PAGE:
|[2 earlier articles]|
|Re: Graph Coloring Problem firstname.lastname@example.org (1992-10-27)|
|Re: Graph Coloring Problem email@example.com (1992-10-28)|
|Re: Graph Coloring Problem Richter@lrz.lrz-muenchen.dbp.de (1992-10-28)|
|Re: Graph Coloring Problem firstname.lastname@example.org (1992-10-28)|
|Re: Graph Coloring Problem email@example.com (1992-10-28)|
|Re: Graph Coloring Problem firstname.lastname@example.org (1992-10-30)|
|Re: Graph Coloring Problem sgall+@CS.CMU.EDU (1992-10-31)|
|Re: Graph Coloring Problem email@example.com (1992-11-06)|
|From:||sgall+@CS.CMU.EDU (Jiri Sgall)|
|Organization:||Carnegie Mellon University|
|Date:||Sat, 31 Oct 1992 01:02:17 GMT|
|> >QUESTION: Given a Conflict graph "G" in which the largest clique
|> > in the graph is of size "k", is the graph "k" colorable?
|> Well, it took about 100 years to prove this for the specific case k=4, so
|> don't expect the general proof to be very easy (hint: a planar graph can't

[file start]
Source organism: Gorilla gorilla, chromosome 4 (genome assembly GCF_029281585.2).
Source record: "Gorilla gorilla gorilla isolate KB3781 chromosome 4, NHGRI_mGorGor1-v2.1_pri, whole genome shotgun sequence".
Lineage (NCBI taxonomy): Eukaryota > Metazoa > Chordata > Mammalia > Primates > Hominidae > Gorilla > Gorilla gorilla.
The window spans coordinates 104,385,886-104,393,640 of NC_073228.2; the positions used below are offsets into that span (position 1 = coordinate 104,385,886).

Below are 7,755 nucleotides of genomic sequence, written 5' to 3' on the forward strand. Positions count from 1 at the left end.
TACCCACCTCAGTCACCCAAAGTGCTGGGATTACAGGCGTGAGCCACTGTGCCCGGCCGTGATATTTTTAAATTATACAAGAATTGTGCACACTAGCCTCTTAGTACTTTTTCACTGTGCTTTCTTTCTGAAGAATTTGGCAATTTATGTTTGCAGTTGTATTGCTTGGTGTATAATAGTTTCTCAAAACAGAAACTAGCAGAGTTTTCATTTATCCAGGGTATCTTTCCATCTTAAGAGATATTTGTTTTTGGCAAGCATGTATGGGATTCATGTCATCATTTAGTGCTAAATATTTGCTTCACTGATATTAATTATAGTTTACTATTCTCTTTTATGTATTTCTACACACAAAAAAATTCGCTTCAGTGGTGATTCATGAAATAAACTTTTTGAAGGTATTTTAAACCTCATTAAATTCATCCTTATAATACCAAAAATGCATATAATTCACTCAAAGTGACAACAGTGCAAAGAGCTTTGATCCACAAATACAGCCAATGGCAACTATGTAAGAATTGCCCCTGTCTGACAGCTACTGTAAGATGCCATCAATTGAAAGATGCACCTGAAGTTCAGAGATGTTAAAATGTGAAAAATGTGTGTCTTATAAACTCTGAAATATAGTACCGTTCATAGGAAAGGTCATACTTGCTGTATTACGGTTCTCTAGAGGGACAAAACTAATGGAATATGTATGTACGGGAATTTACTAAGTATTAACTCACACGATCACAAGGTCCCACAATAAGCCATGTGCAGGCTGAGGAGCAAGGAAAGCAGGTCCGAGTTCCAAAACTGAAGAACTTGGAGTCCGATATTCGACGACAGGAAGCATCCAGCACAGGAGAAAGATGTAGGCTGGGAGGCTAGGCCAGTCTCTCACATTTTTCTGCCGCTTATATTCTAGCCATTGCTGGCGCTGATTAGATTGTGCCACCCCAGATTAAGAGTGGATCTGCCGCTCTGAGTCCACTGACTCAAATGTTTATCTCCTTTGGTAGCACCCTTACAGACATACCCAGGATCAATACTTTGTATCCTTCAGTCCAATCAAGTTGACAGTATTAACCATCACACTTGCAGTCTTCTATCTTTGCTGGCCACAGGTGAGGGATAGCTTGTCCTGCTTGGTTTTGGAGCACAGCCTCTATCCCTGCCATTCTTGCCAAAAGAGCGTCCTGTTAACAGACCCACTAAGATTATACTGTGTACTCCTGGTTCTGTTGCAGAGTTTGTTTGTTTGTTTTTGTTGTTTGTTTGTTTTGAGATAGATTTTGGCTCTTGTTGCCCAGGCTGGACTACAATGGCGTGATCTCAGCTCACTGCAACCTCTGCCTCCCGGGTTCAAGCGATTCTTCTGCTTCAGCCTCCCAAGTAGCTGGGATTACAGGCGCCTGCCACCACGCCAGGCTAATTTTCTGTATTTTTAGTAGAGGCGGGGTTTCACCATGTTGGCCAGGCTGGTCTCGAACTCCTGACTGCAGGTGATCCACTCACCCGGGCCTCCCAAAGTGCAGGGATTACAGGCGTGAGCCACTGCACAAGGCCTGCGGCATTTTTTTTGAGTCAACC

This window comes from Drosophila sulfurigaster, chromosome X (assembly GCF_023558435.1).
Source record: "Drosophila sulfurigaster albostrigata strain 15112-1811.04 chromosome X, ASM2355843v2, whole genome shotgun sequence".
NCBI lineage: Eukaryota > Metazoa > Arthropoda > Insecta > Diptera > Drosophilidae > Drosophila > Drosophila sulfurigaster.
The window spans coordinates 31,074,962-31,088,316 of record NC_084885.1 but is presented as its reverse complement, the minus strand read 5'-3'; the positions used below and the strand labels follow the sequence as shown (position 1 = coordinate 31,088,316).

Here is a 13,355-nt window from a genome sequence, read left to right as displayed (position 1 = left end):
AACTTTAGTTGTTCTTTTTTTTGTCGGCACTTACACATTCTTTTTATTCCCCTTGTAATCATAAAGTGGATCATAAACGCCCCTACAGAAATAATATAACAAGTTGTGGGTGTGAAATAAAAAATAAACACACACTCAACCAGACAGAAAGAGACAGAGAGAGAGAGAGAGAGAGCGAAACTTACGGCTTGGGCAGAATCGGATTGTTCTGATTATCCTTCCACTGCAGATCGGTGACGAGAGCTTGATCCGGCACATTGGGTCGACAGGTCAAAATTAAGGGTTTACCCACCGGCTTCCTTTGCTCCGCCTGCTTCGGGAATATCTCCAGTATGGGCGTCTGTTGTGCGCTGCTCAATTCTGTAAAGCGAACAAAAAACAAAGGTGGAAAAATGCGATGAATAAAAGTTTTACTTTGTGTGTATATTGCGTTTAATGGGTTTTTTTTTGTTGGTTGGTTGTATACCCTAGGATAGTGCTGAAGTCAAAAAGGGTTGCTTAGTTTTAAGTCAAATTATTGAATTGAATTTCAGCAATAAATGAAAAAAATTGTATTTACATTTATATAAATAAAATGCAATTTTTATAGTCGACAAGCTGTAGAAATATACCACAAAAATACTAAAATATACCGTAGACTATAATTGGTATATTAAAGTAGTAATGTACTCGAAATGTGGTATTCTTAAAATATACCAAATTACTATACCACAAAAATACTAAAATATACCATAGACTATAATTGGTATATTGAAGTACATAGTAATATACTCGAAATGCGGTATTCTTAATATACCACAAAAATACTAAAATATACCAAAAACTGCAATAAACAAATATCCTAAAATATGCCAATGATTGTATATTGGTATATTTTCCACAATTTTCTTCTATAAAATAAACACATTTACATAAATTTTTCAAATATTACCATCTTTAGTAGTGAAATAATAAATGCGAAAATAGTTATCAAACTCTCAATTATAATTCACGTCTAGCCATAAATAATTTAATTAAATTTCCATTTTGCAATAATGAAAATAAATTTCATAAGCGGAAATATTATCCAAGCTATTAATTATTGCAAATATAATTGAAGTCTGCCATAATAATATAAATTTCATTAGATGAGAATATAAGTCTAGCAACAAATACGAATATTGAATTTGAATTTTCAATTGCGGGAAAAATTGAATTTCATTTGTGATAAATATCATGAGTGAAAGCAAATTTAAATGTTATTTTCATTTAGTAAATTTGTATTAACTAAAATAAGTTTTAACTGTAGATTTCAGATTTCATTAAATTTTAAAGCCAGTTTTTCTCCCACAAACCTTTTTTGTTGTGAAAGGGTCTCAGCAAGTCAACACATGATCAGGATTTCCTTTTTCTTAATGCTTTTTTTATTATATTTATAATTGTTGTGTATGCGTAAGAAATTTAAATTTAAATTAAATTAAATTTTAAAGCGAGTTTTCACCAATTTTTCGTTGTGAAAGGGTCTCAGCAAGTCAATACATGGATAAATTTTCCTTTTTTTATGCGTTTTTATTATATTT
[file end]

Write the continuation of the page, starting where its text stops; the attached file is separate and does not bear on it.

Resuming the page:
|> have a clique of size 5 :-).
Obviously this does not prove anything relevant. Being planar is much
stronger property than not having a clique of size 5.
In fact, Erdos in 1959 proved that for any k and l there is a graph that
is not k colorable and does not contain a circle shorter than l. Any
clique contains triangle, i.e. 3-cycle, hence it is trivial consequence
that James' claim is not true for any k.
For the proof see e.g. Alon, Spencer, The Probabilistic Methods, chapter
3. I beleive that there are constructive examples of these graphs, but
the general construction is much more complicated that the probabilistic
proof (as usual).
-- Jiri Sgall
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